By Marko Stojković-Mark
(3rd place FREEŠN 2020 Writing Contest)
Love is an abstract word. It can be defined in many ways. The ancient Greek philosophers defined seven different types of love; other philosophers defined even more varieties in modernity. I will explore eros or romantic and sexual love (and my experience with it) as I think this is the type of love most people think of when they hear the word.
Love is a powerful weapon. It can make people compassionate, kind, disrespectful, irrational and even violent. People kill for love, and some even start wars for it, or because of it. Sometimes it makes people better themselves and sometimes people get worse because of it.
I always had a hard time defining and talking about love. That’s perhaps because I lost my parents when I was very young (and probably didn’t get as much love as the next child) and soon after I discovered that I was gay (which obviously complicated things even more). Nonetheless, I think that heterosexual and homosexual love functions in almost the same way (minus the biology of reproduction) so I’m not going to make any distinctions between them.
I think I have been in love two times and both were classic examples of unrequited love that almost everyone has experienced in their twenties. I liked them very much, and they did not like me back (or didn’t like me enough).
Although, today I can write about them in an almost satirical manner, back then, when I was rejected or ignored those feelings were nothing to joke about. The intense psychological pain I felt was unbearable and traumatising. I recall clearly how much I hated myself for letting other people destroy my mental health.
That’s right, I blamed myself. I asked myself: “How could I have been so naïve and gave them my heart in the palm of my hands? How could I have been irrational?”
I even spent my early twenties on the borderline of alcoholism partly because of it (which – I later deduced – was probably not a good look for me).
Look, I think I am generally a very rational person, but when I think back to my younger self, I can’t help but wonder, how can a feeling be so intense that it may cause psychological and physical pain, substance abuse, mental illness and sometimes, unfortunately, even suicidal thoughts.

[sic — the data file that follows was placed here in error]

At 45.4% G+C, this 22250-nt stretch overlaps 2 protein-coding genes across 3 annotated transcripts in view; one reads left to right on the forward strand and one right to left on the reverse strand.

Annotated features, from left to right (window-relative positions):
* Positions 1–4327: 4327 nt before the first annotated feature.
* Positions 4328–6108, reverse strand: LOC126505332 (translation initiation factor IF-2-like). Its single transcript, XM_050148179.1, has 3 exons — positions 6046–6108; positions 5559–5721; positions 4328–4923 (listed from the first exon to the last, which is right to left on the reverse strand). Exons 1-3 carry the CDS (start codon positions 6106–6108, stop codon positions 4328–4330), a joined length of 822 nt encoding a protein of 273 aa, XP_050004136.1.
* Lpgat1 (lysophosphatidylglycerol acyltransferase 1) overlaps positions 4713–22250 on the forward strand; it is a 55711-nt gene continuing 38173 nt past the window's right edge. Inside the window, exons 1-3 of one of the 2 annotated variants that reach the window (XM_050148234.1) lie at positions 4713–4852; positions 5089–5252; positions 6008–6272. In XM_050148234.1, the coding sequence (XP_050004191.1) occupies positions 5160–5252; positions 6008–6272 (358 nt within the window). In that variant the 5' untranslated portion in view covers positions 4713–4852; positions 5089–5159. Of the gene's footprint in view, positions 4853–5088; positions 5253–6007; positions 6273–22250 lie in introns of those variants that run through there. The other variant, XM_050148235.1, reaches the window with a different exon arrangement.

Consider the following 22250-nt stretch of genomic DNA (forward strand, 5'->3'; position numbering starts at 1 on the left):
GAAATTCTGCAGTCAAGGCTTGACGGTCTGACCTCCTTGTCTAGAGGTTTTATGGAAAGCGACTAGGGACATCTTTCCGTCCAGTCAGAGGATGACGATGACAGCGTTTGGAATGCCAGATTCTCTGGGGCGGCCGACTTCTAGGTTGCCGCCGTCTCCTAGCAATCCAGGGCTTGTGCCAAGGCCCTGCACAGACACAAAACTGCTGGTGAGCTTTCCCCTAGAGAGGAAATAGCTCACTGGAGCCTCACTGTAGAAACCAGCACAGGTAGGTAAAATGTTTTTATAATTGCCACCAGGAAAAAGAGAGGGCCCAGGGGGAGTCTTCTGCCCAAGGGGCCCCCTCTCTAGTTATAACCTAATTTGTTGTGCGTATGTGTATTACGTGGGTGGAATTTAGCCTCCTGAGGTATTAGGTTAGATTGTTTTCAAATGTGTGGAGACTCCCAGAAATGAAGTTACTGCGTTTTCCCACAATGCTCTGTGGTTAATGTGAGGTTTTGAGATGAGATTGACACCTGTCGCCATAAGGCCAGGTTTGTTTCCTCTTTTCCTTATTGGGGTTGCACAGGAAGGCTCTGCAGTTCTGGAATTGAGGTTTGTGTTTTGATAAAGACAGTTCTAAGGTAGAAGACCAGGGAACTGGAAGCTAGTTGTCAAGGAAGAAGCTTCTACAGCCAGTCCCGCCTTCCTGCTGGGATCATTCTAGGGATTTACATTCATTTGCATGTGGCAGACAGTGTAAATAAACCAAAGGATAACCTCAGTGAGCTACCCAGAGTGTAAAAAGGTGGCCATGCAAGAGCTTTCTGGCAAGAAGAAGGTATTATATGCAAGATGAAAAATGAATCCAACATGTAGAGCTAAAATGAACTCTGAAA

While I’m certain that psychologists and behavioural biologists have their own theories, I’ll present my simple opinion. Love is the fiercest emotion that we feel.
Love (and sex) is also what motivates us consciously and unconsciously. Similar to a drug, it can cloud our minds, make us unreasonable and even make us sabotage ourselves. Sometimes the feeling is so strong that we cease to function rationally altogether.
One of my favourite authors Yukio Mishima describes love in his 1963 novel “The Sailor Who Fell From Grace With the Sea” better than I ever could:
“It was the sea that made me begin thinking secretly about love more than anything else; you know, a love worth dying for, or a love that consumes you. To a man locked up in a steel ship all the time, the sea is too much like a woman. Things like her lulls and storms, or her caprice, or the beauty of her breast reflecting the setting sun, are all obvious. More than that, you’re in a ship that mounts the sea and rides her and yet is constantly denied her. It’s the old saw about miles and miles of lovely water and you can’t quench your thirst. Nature surrounds a sailor with all these elements so like a woman and yet he is kept as far as a man can be from her warm, living body. That’s where the problem begins, right there—I’m sure of it.”
So what can we learn from this? Absolutely nothing. I’m not trying to be comical here. Most of us will have our heart broken again in the future and no matter what advice we get; nothing (except time and patience) will really help us in healing those invisible wounds. Keep letting go, never close your heart and not ever stop loving.
And how do I deal with it myself? Nowadays, when I feel lonesome I just take a Xanax and lie on the kitchen floor for a few hours, like any other respectable gentleman. Life is truly grand.
23. 3. 2020